To assume a hacker-driven market crash would cause vast economic damage, you have to assume that day-to-day stock prices have an influence on the businesses they represent. But they do not. It's the other way around -- the underlying businesses are what drive stock prices. In a hacker attack, Coca-Cola stock might temporarily fall to $0, but Coke isn't going to stop selling Coke, the bakery won't stop selling bread and bricklayers won't stop laying bricks. Things would get real itchy on Wall Street exchanges, but broad business values and economic activity wouldn't change an inch.

Last week, the Nasdaq experienced a technical snafu that halted trading in all the stocks listed on its exchange for three hours. What impact did it have on the economy? Nothing, really. A few Nasdaq executives might lose their bonuses, and a few day traders might have been left hanging. The economic damage of both was likely offset by journalists having something new to write about.


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We don't have to guess what an attack shutting down the stock market might do to the economy. We've experienced it: U.S. markets closed for six days following the 9/11 terrorist attacks. And while the actual terrorist attacks affected all kinds of businesses -- airlines and theme parks and such -- I can't think of a good argument for why keeping the market closed for a few days led to a measurable drop in economic activity. After the Flash Crash of 2010 sent the Dow Jones down 1,000 points before rebounding, a group of Motley Fool writers set out to find anyone -- investors or otherwise -- who had been negatively affected by the incident. They couldn't find one. Most investors didn't even realize it happened until long after it was over and stocks recovered. Of course, most people aren't concerned when the market remains closed every Saturday and Sunday. It causes no problems for the same reason a hacker crash would have no direct impact on economic activity: There is a vast difference between stock quotes, business values and economic activity.

One of the most fundamental traps investors fall for is not realizing the difference between business values and stock prices. Business values are driven by human ingenuity, creativity, brand awareness, patents, contracts and ideas. Stock prices are just short-term quotes on what other people are willing to pay for those assets at a given moment. When you conflate the two, you become a victim to the stock market's ups and downs rather than a beneficiary of a business's profits.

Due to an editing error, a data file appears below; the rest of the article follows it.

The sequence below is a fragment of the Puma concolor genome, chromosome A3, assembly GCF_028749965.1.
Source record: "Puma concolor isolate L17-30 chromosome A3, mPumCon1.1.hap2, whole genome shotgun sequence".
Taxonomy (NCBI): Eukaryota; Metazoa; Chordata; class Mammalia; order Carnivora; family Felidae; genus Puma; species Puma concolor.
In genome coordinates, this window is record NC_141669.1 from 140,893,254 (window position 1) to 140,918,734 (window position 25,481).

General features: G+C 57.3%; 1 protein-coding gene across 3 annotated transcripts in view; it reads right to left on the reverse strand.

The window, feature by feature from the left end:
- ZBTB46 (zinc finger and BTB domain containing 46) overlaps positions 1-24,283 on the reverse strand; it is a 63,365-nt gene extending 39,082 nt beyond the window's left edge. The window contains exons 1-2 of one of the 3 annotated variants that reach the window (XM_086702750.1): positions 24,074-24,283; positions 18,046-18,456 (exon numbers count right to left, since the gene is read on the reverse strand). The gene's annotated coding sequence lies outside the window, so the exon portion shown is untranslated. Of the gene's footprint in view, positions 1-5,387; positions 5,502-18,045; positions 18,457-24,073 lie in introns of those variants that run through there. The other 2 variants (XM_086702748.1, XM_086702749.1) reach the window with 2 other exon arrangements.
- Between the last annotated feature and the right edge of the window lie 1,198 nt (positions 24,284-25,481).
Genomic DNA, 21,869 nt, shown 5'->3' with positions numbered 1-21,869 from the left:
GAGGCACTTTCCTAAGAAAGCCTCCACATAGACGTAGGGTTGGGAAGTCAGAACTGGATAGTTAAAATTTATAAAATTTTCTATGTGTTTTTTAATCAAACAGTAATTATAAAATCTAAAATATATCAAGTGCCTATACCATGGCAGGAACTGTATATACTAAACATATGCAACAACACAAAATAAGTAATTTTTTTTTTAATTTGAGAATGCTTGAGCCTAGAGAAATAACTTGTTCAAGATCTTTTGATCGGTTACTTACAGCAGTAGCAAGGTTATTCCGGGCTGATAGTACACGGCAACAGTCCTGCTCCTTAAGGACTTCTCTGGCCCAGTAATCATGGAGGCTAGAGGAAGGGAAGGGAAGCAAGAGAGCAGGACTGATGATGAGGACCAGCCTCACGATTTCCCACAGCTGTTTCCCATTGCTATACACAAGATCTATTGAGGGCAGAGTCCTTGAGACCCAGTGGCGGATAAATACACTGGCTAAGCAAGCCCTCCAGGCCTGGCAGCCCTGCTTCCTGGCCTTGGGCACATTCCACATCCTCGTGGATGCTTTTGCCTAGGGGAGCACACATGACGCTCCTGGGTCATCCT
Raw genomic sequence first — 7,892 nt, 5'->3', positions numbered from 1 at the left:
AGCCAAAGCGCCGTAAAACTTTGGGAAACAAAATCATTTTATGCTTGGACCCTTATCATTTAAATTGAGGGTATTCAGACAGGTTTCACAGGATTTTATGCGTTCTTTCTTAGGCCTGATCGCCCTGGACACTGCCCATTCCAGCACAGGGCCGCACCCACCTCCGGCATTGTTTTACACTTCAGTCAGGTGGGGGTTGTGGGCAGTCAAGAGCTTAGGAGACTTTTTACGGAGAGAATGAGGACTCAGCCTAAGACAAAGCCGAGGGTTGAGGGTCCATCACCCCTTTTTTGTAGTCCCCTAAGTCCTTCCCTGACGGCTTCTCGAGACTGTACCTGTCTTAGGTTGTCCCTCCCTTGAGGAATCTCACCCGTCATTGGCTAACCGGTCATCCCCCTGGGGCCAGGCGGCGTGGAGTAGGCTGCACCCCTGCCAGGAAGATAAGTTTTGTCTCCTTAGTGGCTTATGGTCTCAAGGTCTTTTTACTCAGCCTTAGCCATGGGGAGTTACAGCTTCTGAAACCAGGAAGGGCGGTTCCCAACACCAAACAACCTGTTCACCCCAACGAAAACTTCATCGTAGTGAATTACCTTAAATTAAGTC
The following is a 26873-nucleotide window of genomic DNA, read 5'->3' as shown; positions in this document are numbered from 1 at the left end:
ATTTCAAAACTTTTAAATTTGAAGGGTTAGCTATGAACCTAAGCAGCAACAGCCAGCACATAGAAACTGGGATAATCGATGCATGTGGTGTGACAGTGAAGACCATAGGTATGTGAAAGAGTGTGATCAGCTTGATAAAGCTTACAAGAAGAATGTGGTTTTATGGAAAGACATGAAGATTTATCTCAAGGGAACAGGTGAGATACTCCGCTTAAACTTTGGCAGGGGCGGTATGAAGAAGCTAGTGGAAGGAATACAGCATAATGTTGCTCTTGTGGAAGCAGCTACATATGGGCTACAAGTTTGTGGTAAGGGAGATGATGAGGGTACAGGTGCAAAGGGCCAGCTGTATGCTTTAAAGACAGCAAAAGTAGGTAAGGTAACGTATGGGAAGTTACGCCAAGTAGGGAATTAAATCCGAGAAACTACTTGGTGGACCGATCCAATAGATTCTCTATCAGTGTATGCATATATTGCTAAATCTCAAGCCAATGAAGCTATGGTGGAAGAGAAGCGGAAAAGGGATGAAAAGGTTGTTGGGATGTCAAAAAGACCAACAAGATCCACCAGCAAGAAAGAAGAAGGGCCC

Cyber attacks could wreak havoc on the economy if targeted at actual commerce: Supply chains, energy pipelines or payment systems, for example. That's what people should worry about. But as Warren Buffet says, you should buy companies you'd be happy owning if the market shut down for the next decade. Bring it on, hackers.

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Morgan Housel, a columnist at The Motley Fool, is a two-time winner, Best in Business award, Society of American Business Editors and Writers and Best in Business 2012, Columbia Journalism Review.


Previously:


What I plan to do when the market crashes

The three most important words in investing

Monkeys and investing

Two types of risk, two types of bubbles

The secret to financial success: Use ignorance to your advantage

How to effectively fight investors' greatest enemy

Four mistakes that make everyone a bad investor

Learning from the past, and the Next Big Tren

What newspapers were saying when you should have been buying

Why you never learn from your investment mistakes

The curse of success, and why most mutual funds fail miserably

If you know only five things about investing, make it these

Why spotting bubbles is so much harder than you think

When smart investors do stupid things

The deep downside of home ownership

The biggest retirement myth ever told

He's rich, smart and old: Listen to him

Admit it: No one has any idea what's going on

Gold collapse: The start of something big?

BAD NEWS: EVERYONE IS RIGHT!

Twitter: The carnival barker of investing

Warning: Don't waste your capital being fooled by profit prophets

25 important things to remember as an investor

New paradigm for both drivers and car companies

Biases that make you a bad investor

Nine financial rules you should never forget

Gaining from financial destruction

How to read financial news

Housing: Partying like it's 1925

A rebuttal to student loan horror stories

CONGRATULATIONS: We just saved half a trillion dollars

End this crazy tax: It will boost the economy

Medicare: A dangerously good deal

Economic future looks bright

The Biggest Threat to Your Portfolio (It's Not What You Think)

Bond Market Bull Run dead at 30